The free software Operations Research tool GLPK has been getting more and more recognition. GLPK offers a great linear optimization software toolkit for the Operations Research analyst in a very compact package. The modeling abilities are near limitless. Yet if most Operations Research practitioners are like me they have to work on a Windows system day-to-day without the opportunity of a UNIX-variant workstation like Linux.
Never fear because there are a number of methods to getting GLPK to work on a Windows environment. In this tutorial I will explain some simple ways to get GLPK to work even if you are using Windows. I have listed them in no specific order. These methods are just a number of ways to accomplish the task of getting GLPK working in Windows. I will leave it up to the Operations Research practitioner to figure out which method is best.
1) Command line shell
Perhaps the easiest method to get GLPK working is to invoke GLPK from the command line. Thanks to some help from the free software community there was a Windows binary created for glpsol, aptly called glpsol.exe. Glpsol is the free optimization model engine of GLPK. You can find the work for glpsol.exe at http://winglpk.sourceforge.net/ with some documentation and installation instructions.
Simply use 'cmd' from windows Run to bring up the command line shell. Then use 'glpsol.exe (name of model file)' to execute an optimization model.
2) GLPK for Windows installer
This method makes for a easy way to setup and install GLPK in the Windows environment. It is not necessarily needed but it does bring all of the dependencies together to make sure that GLPK will work from the moment it is installed. You can find more about this project at http://gnuwin32.sourceforge.net/packages/glpk.htm. After this is installed then you can use glpsol.exe from the command line as mentioned above. NOTE: As of writing this blog entry the installer is setup for GLPK version 4.34.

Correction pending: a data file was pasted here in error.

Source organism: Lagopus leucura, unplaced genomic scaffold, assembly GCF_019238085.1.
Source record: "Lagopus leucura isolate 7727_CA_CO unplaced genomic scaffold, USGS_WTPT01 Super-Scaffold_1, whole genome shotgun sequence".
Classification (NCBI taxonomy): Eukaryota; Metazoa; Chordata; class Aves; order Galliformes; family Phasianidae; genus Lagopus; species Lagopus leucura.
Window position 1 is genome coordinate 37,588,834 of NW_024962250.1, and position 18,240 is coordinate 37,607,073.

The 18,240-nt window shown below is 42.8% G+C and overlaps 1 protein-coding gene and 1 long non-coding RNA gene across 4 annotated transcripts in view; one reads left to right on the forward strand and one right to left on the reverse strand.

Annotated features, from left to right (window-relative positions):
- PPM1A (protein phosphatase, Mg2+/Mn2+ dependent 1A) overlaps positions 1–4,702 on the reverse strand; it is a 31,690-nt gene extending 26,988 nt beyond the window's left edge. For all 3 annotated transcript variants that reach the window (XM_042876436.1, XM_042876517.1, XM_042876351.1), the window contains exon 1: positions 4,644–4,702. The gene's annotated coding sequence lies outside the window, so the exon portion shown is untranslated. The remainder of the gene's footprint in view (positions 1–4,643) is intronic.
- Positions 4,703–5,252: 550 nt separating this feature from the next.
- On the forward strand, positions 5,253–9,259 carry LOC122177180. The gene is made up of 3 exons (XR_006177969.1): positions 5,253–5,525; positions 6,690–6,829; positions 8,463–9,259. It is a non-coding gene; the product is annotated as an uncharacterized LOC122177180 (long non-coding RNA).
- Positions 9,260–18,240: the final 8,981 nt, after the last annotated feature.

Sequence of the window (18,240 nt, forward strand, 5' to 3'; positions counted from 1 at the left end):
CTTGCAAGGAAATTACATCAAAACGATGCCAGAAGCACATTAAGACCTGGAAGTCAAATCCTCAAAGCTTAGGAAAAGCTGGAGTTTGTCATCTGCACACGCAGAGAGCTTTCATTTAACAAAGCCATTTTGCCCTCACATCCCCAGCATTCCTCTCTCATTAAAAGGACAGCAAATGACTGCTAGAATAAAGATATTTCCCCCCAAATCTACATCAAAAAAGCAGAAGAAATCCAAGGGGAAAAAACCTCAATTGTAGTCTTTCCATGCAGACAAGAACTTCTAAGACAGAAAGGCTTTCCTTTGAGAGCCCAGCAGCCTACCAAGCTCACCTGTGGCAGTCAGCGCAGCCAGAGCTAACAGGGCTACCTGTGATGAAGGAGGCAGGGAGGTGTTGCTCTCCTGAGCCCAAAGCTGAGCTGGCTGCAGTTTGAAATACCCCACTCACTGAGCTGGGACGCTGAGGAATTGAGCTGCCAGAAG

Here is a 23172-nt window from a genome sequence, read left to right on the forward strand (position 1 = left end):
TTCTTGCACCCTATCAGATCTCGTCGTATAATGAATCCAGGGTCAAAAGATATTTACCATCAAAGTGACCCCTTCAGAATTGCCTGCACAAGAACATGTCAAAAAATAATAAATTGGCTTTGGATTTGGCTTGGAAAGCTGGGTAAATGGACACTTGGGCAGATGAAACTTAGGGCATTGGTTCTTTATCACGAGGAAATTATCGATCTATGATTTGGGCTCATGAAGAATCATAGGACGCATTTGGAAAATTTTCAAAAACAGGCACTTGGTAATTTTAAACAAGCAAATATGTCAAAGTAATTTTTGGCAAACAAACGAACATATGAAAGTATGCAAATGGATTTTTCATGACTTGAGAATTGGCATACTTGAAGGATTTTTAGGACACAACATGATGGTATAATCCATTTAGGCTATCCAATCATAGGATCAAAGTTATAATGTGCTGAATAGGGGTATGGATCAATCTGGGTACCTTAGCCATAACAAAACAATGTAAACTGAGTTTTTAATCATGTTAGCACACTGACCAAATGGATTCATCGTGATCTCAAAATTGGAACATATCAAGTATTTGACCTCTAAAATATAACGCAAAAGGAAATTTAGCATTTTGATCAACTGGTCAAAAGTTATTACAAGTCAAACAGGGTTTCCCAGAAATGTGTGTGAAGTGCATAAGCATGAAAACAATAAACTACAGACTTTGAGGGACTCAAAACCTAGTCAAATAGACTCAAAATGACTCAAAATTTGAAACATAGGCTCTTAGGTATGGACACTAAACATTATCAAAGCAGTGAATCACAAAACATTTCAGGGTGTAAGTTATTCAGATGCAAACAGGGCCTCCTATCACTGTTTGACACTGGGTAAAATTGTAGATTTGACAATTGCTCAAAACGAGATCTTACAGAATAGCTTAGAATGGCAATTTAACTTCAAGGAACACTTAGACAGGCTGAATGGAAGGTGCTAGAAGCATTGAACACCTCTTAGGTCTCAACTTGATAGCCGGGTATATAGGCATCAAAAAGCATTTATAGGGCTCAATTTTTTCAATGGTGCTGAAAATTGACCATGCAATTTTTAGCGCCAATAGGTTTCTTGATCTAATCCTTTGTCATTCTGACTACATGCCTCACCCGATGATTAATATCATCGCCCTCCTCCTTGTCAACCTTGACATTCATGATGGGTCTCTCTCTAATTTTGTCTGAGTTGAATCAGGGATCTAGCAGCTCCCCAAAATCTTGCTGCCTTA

3) Windows IDE like GUSEK
GUSEK is a full feature Windows IDE based solely on GLPK. This method removes a lot of the guesswork with installing GLPK and also creates a full mathematical programming environment on the Windows desktop. The GUI is very familiar to Windows users. The is also a stdout window that allows the model results to be viewed right alongside the GLPK model code. Currently his is my preferred usage of GLPK at the moment.
You can read an IEOR Tools interview with the developer of GUSEK.
4) Develop code with GLPK API
GLPK is technically a software toolkit and it is natively developed in ANSI C. Therefore one could develop modeling software based on the GLPK API. There has been a lot of work already done in this area already for other programming languages that are compatible in th Windows environment. Here are some to name a couple.
VBA from Help-glpk mail archive:
5) Emulate a Unix environment in Windows
Emulating a Unix/Linux environment is basically a bypass to get straight to GLPK since most linux distributions can install GLPK natively or from source easily. There is a number of applications that lets you setup a Linux-variant on a Windows machine. This method is not for the novice computer user. Basically one would install the emulation software on Windows. Then install the Linux distribution within that emulated environment. Once Linux in installed then the user can install GLPK on the system.
qemu - qemu on Windows